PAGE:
Candlelight closes season with Imani Winds and a new name for a new era

Mon May 13, 2024 at 12:13 pm

The Imani Winds performed a Latin program Sunday in Columbia for the Candlelight Concert Series. Photo: WCR

Candlelight Concert Society concluded its 51st season Sunday afternoon at its home venue, the Horowitz Performing Arts Center in Columbia. The wind quintet Imani Winds made their long-delayed debut on the series, marking a significant moment in the presenter’s history. Starting next season the series will be known as Chamber Music Maryland, a name change that recognizes its expansion to other venues around the state.

In another indication of the new ideas taking hold in the classical music world, Imani Winds performed a program entirely devoted to music from Latin America. A short, lively piece by Paquito D’Rivera, La Fleur de Cayenne, suited the vigorous approach of the quintet. With all five instruments going at full bore, without much variety, Brandon Patrick George’s piercing flute tended to dominate the texture.

Another Cuban-born composer, Tania León, drew out a wider array of sounds in her De Memorias, an evocation of her recollections of Havana, dedicated to her teacher, Alfredo Diez Nieto. The anxious sound of the flutter-tongued flute found an echo in the almost human-like quality of the French horn of Kevin Newton. Accented short notes in different combinations of instruments established the active pace of most of the piece.

Just three musicians closed out the first half of the concert with the Trio for Oboe, Clarinet, and Bassoon by Heitor Villa-Lobos. Fusing Brazilian popular music with the complex polyphonic style of European music, the piece opened with Monica Ellis’s bassoon and Mark Dover’s clarinet on grooving rhythms, often intentionally at cross-purposes. Toyin Spellman-Diaz’s plaintive oboe stood out with its melodic line in the first movement.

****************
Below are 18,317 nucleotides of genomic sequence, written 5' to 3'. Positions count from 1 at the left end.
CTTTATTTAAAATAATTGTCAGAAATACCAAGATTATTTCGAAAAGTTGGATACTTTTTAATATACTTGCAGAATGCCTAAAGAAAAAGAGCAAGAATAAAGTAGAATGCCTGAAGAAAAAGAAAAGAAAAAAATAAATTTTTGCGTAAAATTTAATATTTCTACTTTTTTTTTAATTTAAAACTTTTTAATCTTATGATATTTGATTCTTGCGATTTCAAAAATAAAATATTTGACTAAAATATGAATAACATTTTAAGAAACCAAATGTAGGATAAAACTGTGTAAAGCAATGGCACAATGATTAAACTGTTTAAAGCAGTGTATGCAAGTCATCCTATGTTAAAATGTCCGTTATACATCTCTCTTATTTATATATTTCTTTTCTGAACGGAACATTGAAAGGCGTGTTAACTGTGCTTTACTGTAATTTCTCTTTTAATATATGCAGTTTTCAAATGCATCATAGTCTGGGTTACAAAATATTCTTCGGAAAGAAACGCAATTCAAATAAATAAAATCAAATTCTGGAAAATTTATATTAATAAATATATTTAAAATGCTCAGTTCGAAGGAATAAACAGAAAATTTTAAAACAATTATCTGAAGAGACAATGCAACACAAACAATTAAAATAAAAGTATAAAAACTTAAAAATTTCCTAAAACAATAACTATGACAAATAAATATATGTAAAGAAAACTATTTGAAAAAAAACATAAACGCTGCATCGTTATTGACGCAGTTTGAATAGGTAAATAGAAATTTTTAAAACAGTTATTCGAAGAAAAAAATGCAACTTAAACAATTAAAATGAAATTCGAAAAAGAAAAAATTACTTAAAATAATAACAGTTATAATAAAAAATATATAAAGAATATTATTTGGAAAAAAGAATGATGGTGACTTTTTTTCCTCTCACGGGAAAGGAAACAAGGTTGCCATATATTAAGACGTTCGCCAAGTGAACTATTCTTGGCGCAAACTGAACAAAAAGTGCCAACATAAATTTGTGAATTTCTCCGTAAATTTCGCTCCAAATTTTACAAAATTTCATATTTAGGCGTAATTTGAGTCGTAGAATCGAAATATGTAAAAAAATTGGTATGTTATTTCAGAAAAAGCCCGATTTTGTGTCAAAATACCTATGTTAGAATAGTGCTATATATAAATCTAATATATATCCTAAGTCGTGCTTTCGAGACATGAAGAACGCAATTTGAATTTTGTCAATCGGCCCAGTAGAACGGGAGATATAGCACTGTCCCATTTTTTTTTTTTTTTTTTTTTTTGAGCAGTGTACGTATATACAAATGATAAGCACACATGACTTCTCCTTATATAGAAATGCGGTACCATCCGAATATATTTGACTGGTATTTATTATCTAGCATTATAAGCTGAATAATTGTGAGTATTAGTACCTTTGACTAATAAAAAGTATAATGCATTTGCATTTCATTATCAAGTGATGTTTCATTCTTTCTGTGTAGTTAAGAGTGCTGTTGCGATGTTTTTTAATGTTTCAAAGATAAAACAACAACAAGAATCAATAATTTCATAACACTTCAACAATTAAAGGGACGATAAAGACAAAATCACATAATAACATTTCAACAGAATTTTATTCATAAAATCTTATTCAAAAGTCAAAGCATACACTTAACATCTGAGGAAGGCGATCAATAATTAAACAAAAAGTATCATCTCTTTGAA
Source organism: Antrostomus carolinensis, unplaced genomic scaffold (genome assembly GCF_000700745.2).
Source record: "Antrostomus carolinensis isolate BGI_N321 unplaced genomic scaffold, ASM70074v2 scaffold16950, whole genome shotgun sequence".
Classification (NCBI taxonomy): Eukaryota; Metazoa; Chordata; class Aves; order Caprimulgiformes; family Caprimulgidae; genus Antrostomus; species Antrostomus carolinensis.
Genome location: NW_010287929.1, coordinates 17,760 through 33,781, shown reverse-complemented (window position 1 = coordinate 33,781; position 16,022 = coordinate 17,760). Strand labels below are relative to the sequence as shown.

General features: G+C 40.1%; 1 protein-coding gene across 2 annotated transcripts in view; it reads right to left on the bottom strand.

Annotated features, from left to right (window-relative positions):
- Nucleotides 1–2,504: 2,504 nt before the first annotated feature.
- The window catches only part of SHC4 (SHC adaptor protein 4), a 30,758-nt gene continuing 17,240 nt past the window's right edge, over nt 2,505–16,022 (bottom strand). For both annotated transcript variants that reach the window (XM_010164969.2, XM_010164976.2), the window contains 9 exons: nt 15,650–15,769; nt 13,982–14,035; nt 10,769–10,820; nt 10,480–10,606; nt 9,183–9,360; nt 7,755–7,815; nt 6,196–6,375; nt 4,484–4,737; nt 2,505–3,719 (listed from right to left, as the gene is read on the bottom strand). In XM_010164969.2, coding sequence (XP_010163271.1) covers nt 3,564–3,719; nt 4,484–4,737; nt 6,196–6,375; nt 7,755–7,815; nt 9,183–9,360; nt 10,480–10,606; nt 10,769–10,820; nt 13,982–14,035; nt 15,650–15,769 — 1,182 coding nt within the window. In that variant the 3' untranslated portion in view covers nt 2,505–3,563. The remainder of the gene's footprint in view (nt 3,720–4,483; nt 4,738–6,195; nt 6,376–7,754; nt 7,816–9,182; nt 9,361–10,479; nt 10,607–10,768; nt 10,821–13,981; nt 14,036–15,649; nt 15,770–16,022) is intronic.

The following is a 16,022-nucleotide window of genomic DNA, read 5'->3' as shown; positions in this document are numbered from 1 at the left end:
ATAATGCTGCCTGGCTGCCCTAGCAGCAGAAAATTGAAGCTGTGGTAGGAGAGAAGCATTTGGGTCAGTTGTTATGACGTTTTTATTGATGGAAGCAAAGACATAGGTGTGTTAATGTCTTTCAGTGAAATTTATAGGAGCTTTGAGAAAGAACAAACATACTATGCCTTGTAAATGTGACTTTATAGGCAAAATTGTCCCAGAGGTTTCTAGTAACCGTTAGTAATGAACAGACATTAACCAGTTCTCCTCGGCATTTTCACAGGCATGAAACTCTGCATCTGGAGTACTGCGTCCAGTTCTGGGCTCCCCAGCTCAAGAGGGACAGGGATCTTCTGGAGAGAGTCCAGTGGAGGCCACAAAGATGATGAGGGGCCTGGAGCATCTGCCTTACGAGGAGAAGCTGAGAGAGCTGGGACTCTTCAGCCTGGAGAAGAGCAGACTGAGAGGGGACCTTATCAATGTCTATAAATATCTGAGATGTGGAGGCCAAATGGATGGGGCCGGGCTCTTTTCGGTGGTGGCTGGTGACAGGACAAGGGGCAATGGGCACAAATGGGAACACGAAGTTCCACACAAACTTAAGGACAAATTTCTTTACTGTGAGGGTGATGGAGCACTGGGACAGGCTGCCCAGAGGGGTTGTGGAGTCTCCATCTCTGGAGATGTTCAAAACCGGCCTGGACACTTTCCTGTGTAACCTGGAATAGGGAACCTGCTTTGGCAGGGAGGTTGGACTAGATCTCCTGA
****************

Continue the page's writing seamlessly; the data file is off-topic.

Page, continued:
Allusions to Stravinsky’s Rite of Spring stood out in the slower second movement, featuring Ellis’s excellent tone in the upper range, in contrast to her often rougher articulation in the bass register. Repeated melodic cells abounded in the energetic third movement, another reminder of Stravinsky, capped by some extravagant cadenzas for Dover’s clarinet.

The main course on the second half was Miguel del Águila’s Wind Quintet No. 2. The Uruguayan composer delved into more experimental techniques, giving each of the four movements a distinctive and unexpected quality. The other musicians hummed in unison along with the solo flute melody in the first movement, a simple tune in a pentatonic, folk-like style. As other instruments joined, the idiom became more tonal, with more singing doubling the instruments.

The players established a drumbeat with their instruments in the second movement: an open hand striking the horn mouthpiece, pad clicks from the flute, and other effects. Growing from a hazy cloud into an easy Calypso sort of beat, the main melodic interest fell to the horn. Oboe and flute played from off stage in the third movement, a gloomy groaning of mostly minor chords. A furious trill shared by all five instruments set the tone of the fourth movement, with the high winds on shrill tunes that echoed Middle Eastern styles.

Sandwiching this more academic work were light-hearted pieces by composers who stayed more in the popular realm. The Brazilian composer Pixinguinha’s Um a Zero evoked the joy he experienced after watching the Brazilian national soccer team beat Uruguay in 1919, by the title score of one-nil. Two tangos by Astor Piazzolla rounded out the program: the melancholy Oblivion and the more vivacious Vayamos al Diablo, its irregular meter accented by occasional stomps of the musician’s heels.

Chamber Music Maryland opens its 2024-2025 season with the Academy of St Martin in the Fields (October 5), followed by the Tallis Scholars (December 8), Nicolas Altstaedt and Fazil Say (February 1, 2025), and pianists Boris Giltburg (March 15) and Jean-Efflam Bavouzet (May 11), among other highlights.

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